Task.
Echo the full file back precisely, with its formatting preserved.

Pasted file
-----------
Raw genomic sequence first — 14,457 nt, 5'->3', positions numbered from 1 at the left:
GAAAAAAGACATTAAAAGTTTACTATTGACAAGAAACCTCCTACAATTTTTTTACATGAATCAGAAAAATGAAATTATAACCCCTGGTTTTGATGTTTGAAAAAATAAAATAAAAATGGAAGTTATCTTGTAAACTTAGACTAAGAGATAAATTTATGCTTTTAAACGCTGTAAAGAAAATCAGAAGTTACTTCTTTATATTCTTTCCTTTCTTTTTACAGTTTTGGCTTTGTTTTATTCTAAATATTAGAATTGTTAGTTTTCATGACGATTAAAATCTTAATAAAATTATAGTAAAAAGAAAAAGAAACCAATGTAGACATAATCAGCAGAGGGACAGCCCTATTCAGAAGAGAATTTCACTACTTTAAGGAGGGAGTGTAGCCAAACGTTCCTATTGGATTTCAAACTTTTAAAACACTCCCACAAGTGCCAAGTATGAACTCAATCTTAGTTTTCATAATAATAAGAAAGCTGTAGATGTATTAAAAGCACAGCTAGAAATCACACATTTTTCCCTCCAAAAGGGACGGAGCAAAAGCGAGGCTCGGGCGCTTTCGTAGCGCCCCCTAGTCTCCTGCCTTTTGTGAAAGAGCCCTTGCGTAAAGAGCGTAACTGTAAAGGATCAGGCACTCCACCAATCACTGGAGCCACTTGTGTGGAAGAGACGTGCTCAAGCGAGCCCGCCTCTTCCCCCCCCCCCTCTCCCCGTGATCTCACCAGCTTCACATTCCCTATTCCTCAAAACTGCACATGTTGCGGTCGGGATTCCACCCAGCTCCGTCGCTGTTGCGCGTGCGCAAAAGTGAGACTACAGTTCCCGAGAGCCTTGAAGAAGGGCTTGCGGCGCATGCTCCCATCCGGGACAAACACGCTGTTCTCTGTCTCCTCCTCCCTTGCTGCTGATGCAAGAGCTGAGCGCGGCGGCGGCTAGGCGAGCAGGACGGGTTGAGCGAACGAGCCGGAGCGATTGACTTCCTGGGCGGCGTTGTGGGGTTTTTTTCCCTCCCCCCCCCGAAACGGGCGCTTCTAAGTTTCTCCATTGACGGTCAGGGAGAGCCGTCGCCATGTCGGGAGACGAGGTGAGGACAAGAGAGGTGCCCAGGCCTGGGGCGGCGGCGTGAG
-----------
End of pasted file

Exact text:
Raw genomic sequence first — 14,457 nt, 5'->3', positions numbered from 1 at the left:
GAAAAAAGACATTAAAAGTTTACTATTGACAAGAAACCTCCTACAATTTTTTTACATGAATCAGAAAAATGAAATTATAACCCCTGGTTTTGATGTTTGAAAAAATAAAATAAAAATGGAAGTTATCTTGTAAACTTAGACTAAGAGATAAATTTATGCTTTTAAACGCTGTAAAGAAAATCAGAAGTTACTTCTTTATATTCTTTCCTTTCTTTTTACAGTTTTGGCTTTGTTTTATTCTAAATATTAGAATTGTTAGTTTTCATGACGATTAAAATCTTAATAAAATTATAGTAAAAAGAAAAAGAAACCAATGTAGACATAATCAGCAGAGGGACAGCCCTATTCAGAAGAGAATTTCACTACTTTAAGGAGGGAGTGTAGCCAAACGTTCCTATTGGATTTCAAACTTTTAAAACACTCCCACAAGTGCCAAGTATGAACTCAATCTTAGTTTTCATAATAATAAGAAAGCTGTAGATGTATTAAAAGCACAGCTAGAAATCACACATTTTTCCCTCCAAAAGGGACGGAGCAAAAGCGAGGCTCGGGCGCTTTCGTAGCGCCCCCTAGTCTCCTGCCTTTTGTGAAAGAGCCCTTGCGTAAAGAGCGTAACTGTAAAGGATCAGGCACTCCACCAATCACTGGAGCCACTTGTGTGGAAGAGACGTGCTCAAGCGAGCCCGCCTCTTCCCCCCCCCCCTCTCCCCGTGATCTCACCAGCTTCACATTCCCTATTCCTCAAAACTGCACATGTTGCGGTCGGGATTCCACCCAGCTCCGTCGCTGTTGCGCGTGCGCAAAAGTGAGACTACAGTTCCCGAGAGCCTTGAAGAAGGGCTTGCGGCGCATGCTCCCATCCGGGACAAACACGCTGTTCTCTGTCTCCTCCTCCCTTGCTGCTGATGCAAGAGCTGAGCGCGGCGGCGGCTAGGCGAGCAGGACGGGTTGAGCGAACGAGCCGGAGCGATTGACTTCCTGGGCGGCGTTGTGGGGTTTTTTTCCCTCCCCCCCCCGAAACGGGCGCTTCTAAGTTTCTCCATTGACGGTCAGGGAGAGCCGTCGCCATGTCGGGAGACGAGGTGAGGACAAGAGAGGTGCCCAGGCCTGGGGCGGCGGCGTGAG